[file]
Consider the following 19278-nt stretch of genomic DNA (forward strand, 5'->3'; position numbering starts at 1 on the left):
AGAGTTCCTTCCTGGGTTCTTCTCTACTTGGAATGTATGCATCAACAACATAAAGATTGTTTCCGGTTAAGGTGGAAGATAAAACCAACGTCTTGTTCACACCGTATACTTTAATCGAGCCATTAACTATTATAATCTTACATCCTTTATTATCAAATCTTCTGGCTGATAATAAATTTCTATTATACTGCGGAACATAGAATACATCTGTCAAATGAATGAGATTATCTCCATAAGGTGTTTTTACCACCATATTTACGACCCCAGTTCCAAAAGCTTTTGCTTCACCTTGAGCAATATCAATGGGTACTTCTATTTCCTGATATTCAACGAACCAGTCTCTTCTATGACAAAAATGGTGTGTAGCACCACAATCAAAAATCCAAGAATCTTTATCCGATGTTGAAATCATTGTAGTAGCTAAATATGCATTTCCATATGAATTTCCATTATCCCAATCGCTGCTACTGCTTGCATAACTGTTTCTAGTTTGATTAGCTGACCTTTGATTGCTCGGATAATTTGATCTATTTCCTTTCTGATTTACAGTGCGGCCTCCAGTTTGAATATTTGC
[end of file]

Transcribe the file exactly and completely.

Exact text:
Consider the following 19278-nt stretch of genomic DNA (forward strand, 5'->3'; position numbering starts at 1 on the left):
AGAGTTCCTTCCTGGGTTCTTCTCTACTTGGAATGTATGCATCAACAACATAAAGATTGTTTCCGGTTAAGGTGGAAGATAAAACCAACGTCTTGTTCACACCGTATACTTTAATCGAGCCATTAACTATTATAATCTTACATCCTTTATTATCAAATCTTCTGGCTGATAATAAATTTCTATTATACTGCGGAACATAGAATACATCTGTCAAATGAATGAGATTATCTCCATAAGGTGTTTTTACCACCATATTTACGACCCCAGTTCCAAAAGCTTTTGCTTCACCTTGAGCAATATCAATGGGTACTTCTATTTCCTGATATTCAACGAACCAGTCTCTTCTATGACAAAAATGGTGTGTAGCACCACAATCAAAAATCCAAGAATCTTTATCCGATGTTGAAATCATTGTAGTAGCTAAATATGCATTTCCATATGAATTTCCATTATCCCAATCGCTGCTACTGCTTGCATAACTGTTTCTAGTTTGATTAGCTGACCTTTGATTGCTCGGATAATTTGATCTATTTCCTTTCTGATTTACAGTGCGGCCTCCAGTTTGAATATTTGC